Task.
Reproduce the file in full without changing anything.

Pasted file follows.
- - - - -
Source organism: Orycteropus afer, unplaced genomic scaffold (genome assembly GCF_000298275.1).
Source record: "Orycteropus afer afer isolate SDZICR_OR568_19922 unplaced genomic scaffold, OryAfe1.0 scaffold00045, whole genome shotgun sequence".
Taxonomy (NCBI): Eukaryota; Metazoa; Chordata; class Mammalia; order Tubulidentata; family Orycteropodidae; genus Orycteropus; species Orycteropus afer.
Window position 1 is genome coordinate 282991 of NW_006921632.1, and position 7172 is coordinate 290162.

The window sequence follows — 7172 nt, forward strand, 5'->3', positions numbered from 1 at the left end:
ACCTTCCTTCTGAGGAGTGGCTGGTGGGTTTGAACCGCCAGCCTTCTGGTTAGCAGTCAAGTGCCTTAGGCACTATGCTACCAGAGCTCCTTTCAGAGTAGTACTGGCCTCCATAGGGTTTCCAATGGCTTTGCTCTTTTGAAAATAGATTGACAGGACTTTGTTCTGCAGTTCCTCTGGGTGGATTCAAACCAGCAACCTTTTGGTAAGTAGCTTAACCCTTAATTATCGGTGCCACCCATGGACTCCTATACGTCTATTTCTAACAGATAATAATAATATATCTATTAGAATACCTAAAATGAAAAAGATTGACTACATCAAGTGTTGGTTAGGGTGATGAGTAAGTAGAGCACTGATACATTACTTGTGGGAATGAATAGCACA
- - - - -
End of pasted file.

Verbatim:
Source organism: Orycteropus afer, unplaced genomic scaffold (genome assembly GCF_000298275.1).
Source record: "Orycteropus afer afer isolate SDZICR_OR568_19922 unplaced genomic scaffold, OryAfe1.0 scaffold00045, whole genome shotgun sequence".
Taxonomy (NCBI): Eukaryota; Metazoa; Chordata; class Mammalia; order Tubulidentata; family Orycteropodidae; genus Orycteropus; species Orycteropus afer.
Window position 1 is genome coordinate 282991 of NW_006921632.1, and position 7172 is coordinate 290162.

The window sequence follows — 7172 nt, forward strand, 5'->3', positions numbered from 1 at the left end:
ACCTTCCTTCTGAGGAGTGGCTGGTGGGTTTGAACCGCCAGCCTTCTGGTTAGCAGTCAAGTGCCTTAGGCACTATGCTACCAGAGCTCCTTTCAGAGTAGTACTGGCCTCCATAGGGTTTCCAATGGCTTTGCTCTTTTGAAAATAGATTGACAGGACTTTGTTCTGCAGTTCCTCTGGGTGGATTCAAACCAGCAACCTTTTGGTAAGTAGCTTAACCCTTAATTATCGGTGCCACCCATGGACTCCTATACGTCTATTTCTAACAGATAATAATAATATATCTATTAGAATACCTAAAATGAAAAAGATTGACTACATCAAGTGTTGGTTAGGGTGATGAGTAAGTAGAGCACTGATACATTACTTGTGGGAATGAATAGCACA